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Credit is the new coal

Jean Monnet, the founding father of European integration, was convinced that integration had to begin with the economy, not politics

Jean Monnet, the founding father of European integration, had a method: set aside abstract discussions on power, sovereignty and identities, and concentrate your energies on finding practical solutions to the underlying problems that block advances in cooperation. Against the federalists, who thought (and think) that peace and reconciliation among Europeans would be possible only in a United States of Europe, Monnet was convinced that integration had to begin with the economy, not politics. The advantages of his method were many: it was an incremental process, built of small steps from the bottom up, and could be managed by a small elite.

For Monnet, most problems had clear technical solutions, which people were loath to see because they thought in national terms. His copious number-crunching inventories earned him fame in both world wars, when he was a key organizer of the Allied efforts. In both conflicts, he made the powers see that sharing their economic resources would not only win the war, but would cost less than not sharing. Thanks to Monnet, the Allies survived the economic asphyxia caused by the German submarine campaign in the First World War, and industrially surpassed Germany in WWII.

After the war, Monnet sought a solution to the principal problem that pitted France against Germany: access to the production of coal and steel in the Ruhr basin, which historically had sustained the rearmament of the Wehrmacht. To this end, Monnet proposed an institution that would ensure free and equal access to these resources. The Schuman Declaration of May 9, 1950, which we now celebrate as Europe Day, was no more than the public presentation of Monnet's plan.

What would Monnet do if he came back today? Many people think that his method is precisely what is now in crisis: that economic integration is exhausted, that we have come up against a double wall of sovereignties and identities, and that without far-reaching political changes we cannot advance. We cannot, they say, go on sneaking integration through the back door, with technical measures adopted in disregard of the citizen. The salvation of the euro calls for political union, involving changes in the existing treaties and the national constitutions, legitimized by referenda. This, in short, is the argument with which the Germans defend their reluctance in setting up the two great pillars that would enable us to climb out of the crisis: first, a banking union, which would alleviate the problem of access to private credit; and second, eurobonds, or any similar mechanism to mutualize member states' public debts.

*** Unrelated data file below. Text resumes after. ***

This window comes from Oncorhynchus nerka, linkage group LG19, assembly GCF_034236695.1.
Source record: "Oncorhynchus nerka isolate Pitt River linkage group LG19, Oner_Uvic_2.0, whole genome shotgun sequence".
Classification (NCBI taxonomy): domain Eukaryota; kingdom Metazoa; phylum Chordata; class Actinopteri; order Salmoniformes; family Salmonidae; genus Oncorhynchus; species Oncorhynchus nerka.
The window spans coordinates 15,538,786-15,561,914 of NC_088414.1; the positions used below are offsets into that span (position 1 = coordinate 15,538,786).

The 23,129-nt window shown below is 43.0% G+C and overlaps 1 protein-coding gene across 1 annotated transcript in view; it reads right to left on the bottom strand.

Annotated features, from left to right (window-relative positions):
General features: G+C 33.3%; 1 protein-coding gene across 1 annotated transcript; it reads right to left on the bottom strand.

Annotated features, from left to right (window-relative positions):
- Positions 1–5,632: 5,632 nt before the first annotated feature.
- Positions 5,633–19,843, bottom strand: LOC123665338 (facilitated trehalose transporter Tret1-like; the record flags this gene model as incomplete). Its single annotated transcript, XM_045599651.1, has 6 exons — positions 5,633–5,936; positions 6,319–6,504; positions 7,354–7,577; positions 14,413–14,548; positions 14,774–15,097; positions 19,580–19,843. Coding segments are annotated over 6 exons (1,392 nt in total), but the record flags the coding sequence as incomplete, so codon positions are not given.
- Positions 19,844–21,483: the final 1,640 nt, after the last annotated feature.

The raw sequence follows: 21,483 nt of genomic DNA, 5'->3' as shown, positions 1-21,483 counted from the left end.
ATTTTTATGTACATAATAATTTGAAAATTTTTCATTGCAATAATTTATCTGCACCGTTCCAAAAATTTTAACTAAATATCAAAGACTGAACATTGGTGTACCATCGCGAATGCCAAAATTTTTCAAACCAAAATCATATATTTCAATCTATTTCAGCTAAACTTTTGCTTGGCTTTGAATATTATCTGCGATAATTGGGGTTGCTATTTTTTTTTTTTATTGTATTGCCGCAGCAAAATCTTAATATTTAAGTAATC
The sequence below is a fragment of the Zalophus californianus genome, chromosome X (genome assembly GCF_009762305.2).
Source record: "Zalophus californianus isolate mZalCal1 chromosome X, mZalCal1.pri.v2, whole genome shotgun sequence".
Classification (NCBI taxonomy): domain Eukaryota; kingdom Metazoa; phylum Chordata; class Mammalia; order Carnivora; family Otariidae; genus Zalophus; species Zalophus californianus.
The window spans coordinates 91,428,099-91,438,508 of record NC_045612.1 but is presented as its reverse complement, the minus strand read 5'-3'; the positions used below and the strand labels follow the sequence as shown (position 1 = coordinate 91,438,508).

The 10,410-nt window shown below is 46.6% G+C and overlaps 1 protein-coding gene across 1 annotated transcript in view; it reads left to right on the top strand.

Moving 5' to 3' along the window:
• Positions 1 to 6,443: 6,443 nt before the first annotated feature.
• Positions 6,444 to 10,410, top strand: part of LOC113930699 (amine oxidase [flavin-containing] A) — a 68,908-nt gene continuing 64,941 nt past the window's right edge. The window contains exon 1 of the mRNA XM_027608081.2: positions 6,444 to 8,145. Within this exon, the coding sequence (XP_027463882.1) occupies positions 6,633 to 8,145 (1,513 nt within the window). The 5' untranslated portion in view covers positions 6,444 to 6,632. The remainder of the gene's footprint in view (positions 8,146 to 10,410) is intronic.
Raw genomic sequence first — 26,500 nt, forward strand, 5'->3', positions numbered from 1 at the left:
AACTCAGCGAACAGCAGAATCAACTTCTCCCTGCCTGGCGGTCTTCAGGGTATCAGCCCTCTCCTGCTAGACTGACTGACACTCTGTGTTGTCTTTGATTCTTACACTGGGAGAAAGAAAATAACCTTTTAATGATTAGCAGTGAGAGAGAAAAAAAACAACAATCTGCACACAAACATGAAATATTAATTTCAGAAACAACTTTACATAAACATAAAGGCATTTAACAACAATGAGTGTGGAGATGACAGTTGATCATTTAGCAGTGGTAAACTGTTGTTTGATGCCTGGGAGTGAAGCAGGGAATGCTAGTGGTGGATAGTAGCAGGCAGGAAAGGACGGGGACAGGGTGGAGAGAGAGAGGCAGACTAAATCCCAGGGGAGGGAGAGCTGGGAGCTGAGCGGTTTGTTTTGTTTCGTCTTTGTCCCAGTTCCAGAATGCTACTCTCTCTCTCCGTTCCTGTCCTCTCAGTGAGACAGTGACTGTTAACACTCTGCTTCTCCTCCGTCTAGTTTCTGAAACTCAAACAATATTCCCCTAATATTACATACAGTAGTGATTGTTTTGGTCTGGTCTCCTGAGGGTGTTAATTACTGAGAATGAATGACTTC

What would Monnet do if he came back today? Many people think that his method is precisely what is now in crisis

But if Jean Monnet returned, he would surely think that Europe is exactly where it was in 1950: gripped, divided and on the point of falling apart due to its inability to resolve the problem of access to an essential economic resource: credit. Credit, public and private, is now playing exactly the same role that coal played then. Today's economies do not depend on coal and steel for building tanks, but rather on credit to finance growth and the wellbeing of their citizens. The countries that lose access to credit, or indebt themselves excessively, are left in a situation of subordination equivalent to that of the occupied countries in earlier days. Countries that have access to credit are in a position to preserve their autonomy, and to dictate economic policy to the debtors.

We need then to resolve access to credit. This is why the apparently technical question of a banking union is politically more relevant than anything else on the table. Just as Monnet created the European Coal and Steel Community, we need a supra-national banking union to ensure the functioning of the financial sector. And as Monnet would demonstrate, this option is less costly than the present system, so that we can legitimize it politically without need of a federation. The horse, he would say, goes before the cart, not behind, and you don't start a house with the roof.

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